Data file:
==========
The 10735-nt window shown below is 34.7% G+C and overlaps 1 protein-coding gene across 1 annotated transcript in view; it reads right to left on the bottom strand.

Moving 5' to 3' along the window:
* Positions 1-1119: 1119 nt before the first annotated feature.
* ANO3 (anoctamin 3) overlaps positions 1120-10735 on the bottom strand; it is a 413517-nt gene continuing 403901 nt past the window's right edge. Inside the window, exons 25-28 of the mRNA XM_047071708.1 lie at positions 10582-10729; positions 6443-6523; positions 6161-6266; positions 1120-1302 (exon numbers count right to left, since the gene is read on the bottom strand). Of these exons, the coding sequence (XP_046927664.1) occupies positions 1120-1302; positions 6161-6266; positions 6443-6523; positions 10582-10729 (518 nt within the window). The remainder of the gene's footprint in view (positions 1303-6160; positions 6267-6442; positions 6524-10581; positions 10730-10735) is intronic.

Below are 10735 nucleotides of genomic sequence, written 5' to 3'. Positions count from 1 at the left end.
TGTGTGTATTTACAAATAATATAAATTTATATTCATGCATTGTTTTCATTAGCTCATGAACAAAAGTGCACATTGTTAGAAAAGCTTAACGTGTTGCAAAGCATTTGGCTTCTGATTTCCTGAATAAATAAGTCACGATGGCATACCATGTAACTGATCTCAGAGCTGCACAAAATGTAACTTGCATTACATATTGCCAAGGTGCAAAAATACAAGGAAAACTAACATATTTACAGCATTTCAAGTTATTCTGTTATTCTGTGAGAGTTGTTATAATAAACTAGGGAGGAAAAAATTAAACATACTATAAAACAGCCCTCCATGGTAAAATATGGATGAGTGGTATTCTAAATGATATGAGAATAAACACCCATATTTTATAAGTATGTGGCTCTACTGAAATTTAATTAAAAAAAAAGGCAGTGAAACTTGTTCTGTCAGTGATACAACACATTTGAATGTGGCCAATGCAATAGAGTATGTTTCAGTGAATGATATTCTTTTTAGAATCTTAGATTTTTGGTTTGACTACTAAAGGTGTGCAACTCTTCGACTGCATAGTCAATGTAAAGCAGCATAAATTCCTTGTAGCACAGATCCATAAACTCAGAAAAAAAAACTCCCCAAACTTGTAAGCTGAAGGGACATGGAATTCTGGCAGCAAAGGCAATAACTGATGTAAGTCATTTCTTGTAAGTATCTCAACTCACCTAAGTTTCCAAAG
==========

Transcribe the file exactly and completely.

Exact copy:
The 10735-nt window shown below is 34.7% G+C and overlaps 1 protein-coding gene across 1 annotated transcript in view; it reads right to left on the bottom strand.

Moving 5' to 3' along the window:
* Positions 1-1119: 1119 nt before the first annotated feature.
* ANO3 (anoctamin 3) overlaps positions 1120-10735 on the bottom strand; it is a 413517-nt gene continuing 403901 nt past the window's right edge. Inside the window, exons 25-28 of the mRNA XM_047071708.1 lie at positions 10582-10729; positions 6443-6523; positions 6161-6266; positions 1120-1302 (exon numbers count right to left, since the gene is read on the bottom strand). Of these exons, the coding sequence (XP_046927664.1) occupies positions 1120-1302; positions 6161-6266; positions 6443-6523; positions 10582-10729 (518 nt within the window). The remainder of the gene's footprint in view (positions 1303-6160; positions 6267-6442; positions 6524-10581; positions 10730-10735) is intronic.

Below are 10735 nucleotides of genomic sequence, written 5' to 3'. Positions count from 1 at the left end.
TGTGTGTATTTACAAATAATATAAATTTATATTCATGCATTGTTTTCATTAGCTCATGAACAAAAGTGCACATTGTTAGAAAAGCTTAACGTGTTGCAAAGCATTTGGCTTCTGATTTCCTGAATAAATAAGTCACGATGGCATACCATGTAACTGATCTCAGAGCTGCACAAAATGTAACTTGCATTACATATTGCCAAGGTGCAAAAATACAAGGAAAACTAACATATTTACAGCATTTCAAGTTATTCTGTTATTCTGTGAGAGTTGTTATAATAAACTAGGGAGGAAAAAATTAAACATACTATAAAACAGCCCTCCATGGTAAAATATGGATGAGTGGTATTCTAAATGATATGAGAATAAACACCCATATTTTATAAGTATGTGGCTCTACTGAAATTTAATTAAAAAAAAAGGCAGTGAAACTTGTTCTGTCAGTGATACAACACATTTGAATGTGGCCAATGCAATAGAGTATGTTTCAGTGAATGATATTCTTTTTAGAATCTTAGATTTTTGGTTTGACTACTAAAGGTGTGCAACTCTTCGACTGCATAGTCAATGTAAAGCAGCATAAATTCCTTGTAGCACAGATCCATAAACTCAGAAAAAAAAACTCCCCAAACTTGTAAGCTGAAGGGACATGGAATTCTGGCAGCAAAGGCAATAACTGATGTAAGTCATTTCTTGTAAGTATCTCAACTCACCTAAGTTTCCAAAG